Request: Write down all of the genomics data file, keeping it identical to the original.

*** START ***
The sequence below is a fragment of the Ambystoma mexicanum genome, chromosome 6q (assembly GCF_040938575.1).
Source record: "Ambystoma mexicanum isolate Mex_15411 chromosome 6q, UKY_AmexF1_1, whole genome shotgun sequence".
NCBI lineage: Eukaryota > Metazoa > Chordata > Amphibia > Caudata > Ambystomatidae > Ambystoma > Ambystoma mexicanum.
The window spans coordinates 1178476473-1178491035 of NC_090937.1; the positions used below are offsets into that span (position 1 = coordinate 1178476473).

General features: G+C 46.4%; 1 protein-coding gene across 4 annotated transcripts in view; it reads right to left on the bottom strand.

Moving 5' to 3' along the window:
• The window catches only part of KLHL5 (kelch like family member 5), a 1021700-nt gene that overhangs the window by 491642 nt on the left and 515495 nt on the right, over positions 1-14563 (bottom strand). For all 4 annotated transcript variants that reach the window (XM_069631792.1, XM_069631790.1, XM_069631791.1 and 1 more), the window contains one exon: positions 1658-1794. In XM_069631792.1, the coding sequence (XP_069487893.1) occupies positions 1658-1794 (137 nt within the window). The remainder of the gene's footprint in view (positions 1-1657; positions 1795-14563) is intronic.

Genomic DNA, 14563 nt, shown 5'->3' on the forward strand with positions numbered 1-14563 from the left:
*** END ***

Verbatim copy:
The sequence below is a fragment of the Ambystoma mexicanum genome, chromosome 6q (assembly GCF_040938575.1).
Source record: "Ambystoma mexicanum isolate Mex_15411 chromosome 6q, UKY_AmexF1_1, whole genome shotgun sequence".
NCBI lineage: Eukaryota > Metazoa > Chordata > Amphibia > Caudata > Ambystomatidae > Ambystoma > Ambystoma mexicanum.
The window spans coordinates 1178476473-1178491035 of NC_090937.1; the positions used below are offsets into that span (position 1 = coordinate 1178476473).

General features: G+C 46.4%; 1 protein-coding gene across 4 annotated transcripts in view; it reads right to left on the bottom strand.

Moving 5' to 3' along the window:
• The window catches only part of KLHL5 (kelch like family member 5), a 1021700-nt gene that overhangs the window by 491642 nt on the left and 515495 nt on the right, over positions 1-14563 (bottom strand). For all 4 annotated transcript variants that reach the window (XM_069631792.1, XM_069631790.1, XM_069631791.1 and 1 more), the window contains one exon: positions 1658-1794. In XM_069631792.1, the coding sequence (XP_069487893.1) occupies positions 1658-1794 (137 nt within the window). The remainder of the gene's footprint in view (positions 1-1657; positions 1795-14563) is intronic.

Genomic DNA, 14563 nt, shown 5'->3' on the forward strand with positions numbered 1-14563 from the left: